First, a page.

Chris Busby" />
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Monday, October 2, 2023


Tuition freeze realistic with state’s help

Despite the fact that Sam Dike’s term as Student Government Association president has ended, his efforts to improve student life continue to affect UH policy – specifically his five-point tuition plan that remains under discussion by the administration.

The first point of the plan is perhaps the most well-known, the tuition freeze for next year.

According its Web site, SGA describes the proposed 2009-2010 school year tuition freeze as a ‘Zero percent increase in tuition and mandatory fees for the next school year. The plan would halt the spiraling cost of higher education for all students.’

When asked about how the SGA transition has affected the plan, Vice President Prince Wilson responded, ‘It’s a good transition. Even before I came into office, I was informed about the plan.’

He also said the SGA’s pending negotiations with UH administrators largely depend on how much the state Legislature’s budget allots to the University and the economic conditions.

‘It all depends on the economic situation, with the economic crisis,’ Wilson said. ‘Hopefully it all works out.’

The Daily Cougar’s James Hale reported in ‘University could see more funding,’ (News, Monday) that Texas state Legislators have proposed an increase in UH funds of as much as 5.9 percent. Should the increased funds for the University pass the legislature, it would make negotiations for a tuition freeze more feasible.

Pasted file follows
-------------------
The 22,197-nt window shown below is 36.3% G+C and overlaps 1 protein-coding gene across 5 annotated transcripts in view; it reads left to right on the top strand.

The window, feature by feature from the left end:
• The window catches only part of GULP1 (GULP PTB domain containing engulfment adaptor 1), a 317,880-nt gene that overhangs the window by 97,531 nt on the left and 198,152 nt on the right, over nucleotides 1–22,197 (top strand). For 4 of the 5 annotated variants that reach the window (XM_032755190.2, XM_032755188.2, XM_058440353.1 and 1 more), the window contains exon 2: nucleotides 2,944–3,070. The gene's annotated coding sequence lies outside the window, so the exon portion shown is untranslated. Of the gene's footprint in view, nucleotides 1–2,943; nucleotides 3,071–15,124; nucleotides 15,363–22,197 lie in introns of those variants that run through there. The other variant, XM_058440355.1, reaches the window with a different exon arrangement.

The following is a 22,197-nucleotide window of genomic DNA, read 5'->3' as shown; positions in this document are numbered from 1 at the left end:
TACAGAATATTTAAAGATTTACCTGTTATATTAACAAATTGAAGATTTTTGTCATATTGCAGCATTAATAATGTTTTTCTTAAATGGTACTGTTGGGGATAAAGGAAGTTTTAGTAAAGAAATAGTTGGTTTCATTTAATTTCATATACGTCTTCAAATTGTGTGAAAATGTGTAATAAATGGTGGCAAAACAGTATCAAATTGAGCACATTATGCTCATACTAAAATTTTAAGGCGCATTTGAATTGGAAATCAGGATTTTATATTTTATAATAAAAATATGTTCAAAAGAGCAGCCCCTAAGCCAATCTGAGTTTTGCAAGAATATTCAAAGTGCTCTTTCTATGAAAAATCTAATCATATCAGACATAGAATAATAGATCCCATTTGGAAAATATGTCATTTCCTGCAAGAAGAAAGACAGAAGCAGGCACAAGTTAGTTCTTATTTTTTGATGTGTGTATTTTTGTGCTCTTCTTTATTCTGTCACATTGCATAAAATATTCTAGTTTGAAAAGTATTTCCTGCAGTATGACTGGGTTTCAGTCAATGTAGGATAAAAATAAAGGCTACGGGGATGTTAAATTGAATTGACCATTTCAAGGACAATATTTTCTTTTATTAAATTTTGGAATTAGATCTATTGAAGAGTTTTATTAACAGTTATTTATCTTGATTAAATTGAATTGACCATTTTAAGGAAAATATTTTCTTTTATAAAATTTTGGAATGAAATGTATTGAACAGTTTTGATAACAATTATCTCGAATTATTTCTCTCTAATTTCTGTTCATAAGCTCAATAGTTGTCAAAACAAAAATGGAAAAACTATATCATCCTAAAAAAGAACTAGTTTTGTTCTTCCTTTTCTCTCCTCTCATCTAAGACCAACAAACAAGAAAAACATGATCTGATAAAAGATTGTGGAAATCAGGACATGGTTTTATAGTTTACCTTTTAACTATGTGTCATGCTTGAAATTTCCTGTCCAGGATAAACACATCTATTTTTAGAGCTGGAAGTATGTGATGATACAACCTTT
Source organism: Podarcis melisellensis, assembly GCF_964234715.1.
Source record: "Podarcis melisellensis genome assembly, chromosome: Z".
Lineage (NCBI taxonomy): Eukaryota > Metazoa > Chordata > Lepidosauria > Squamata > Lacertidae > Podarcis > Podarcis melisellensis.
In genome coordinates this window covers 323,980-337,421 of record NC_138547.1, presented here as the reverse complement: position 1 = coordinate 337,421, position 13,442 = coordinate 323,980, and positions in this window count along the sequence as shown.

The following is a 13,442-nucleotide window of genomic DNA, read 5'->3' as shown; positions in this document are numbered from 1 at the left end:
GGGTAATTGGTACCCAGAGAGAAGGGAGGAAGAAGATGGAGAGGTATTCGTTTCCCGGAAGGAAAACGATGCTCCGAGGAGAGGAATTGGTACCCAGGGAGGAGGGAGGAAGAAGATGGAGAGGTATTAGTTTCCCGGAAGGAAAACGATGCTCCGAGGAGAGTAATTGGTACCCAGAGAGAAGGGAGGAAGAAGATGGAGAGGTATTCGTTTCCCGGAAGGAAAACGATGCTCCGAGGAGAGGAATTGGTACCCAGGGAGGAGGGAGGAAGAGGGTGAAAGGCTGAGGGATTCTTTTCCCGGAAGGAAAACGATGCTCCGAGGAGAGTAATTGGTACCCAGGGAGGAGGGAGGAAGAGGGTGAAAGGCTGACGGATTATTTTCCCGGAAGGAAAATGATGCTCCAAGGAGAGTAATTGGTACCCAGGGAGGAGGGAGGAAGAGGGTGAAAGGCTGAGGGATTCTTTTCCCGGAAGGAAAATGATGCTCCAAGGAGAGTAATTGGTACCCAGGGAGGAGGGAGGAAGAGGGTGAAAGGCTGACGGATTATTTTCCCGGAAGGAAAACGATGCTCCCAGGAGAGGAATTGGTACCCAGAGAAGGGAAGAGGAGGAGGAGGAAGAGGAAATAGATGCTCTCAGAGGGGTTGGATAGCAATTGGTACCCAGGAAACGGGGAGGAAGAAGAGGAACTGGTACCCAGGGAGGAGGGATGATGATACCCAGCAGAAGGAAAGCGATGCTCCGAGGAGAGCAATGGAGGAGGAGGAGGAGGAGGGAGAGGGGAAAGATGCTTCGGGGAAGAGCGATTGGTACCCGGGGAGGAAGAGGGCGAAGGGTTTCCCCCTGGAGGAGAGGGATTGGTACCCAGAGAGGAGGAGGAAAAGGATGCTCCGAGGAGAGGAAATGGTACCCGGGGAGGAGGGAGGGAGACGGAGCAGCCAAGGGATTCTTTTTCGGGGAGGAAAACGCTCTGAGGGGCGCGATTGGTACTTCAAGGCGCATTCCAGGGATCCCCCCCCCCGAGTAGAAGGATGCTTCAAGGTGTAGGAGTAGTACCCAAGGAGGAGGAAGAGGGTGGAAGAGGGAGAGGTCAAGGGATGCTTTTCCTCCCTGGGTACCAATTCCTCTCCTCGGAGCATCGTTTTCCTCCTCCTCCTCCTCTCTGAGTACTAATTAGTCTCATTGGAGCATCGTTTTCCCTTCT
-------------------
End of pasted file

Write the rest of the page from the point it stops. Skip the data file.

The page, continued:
UH has continually increased tuition and fees since the Legislature stopped regulating increases, which has made college less affordable for some students.

University administrators have signaled intentions to cap tuition for the next year at 5 percent, but the five-point plan goes further by having a zero percent increase in fees for the 2009-2010 school year.

A cap of a 5 percent increase is a better alternative to a larger increase, but if students are unable to afford college, then UH will lose enrollment. Even a modest increase in fees and tuition has the potential to dissuade enrollment in this economic climate.

The University administration has proven willingness to listen to the concerns of students who are struggling to afford tuition, and it is important that they continue to do so.

The last thing the University needs is for students to start dropping out or cutting back on classes to survive financially.

Chris Busby is a political science and English major and may be reached at [email protected].

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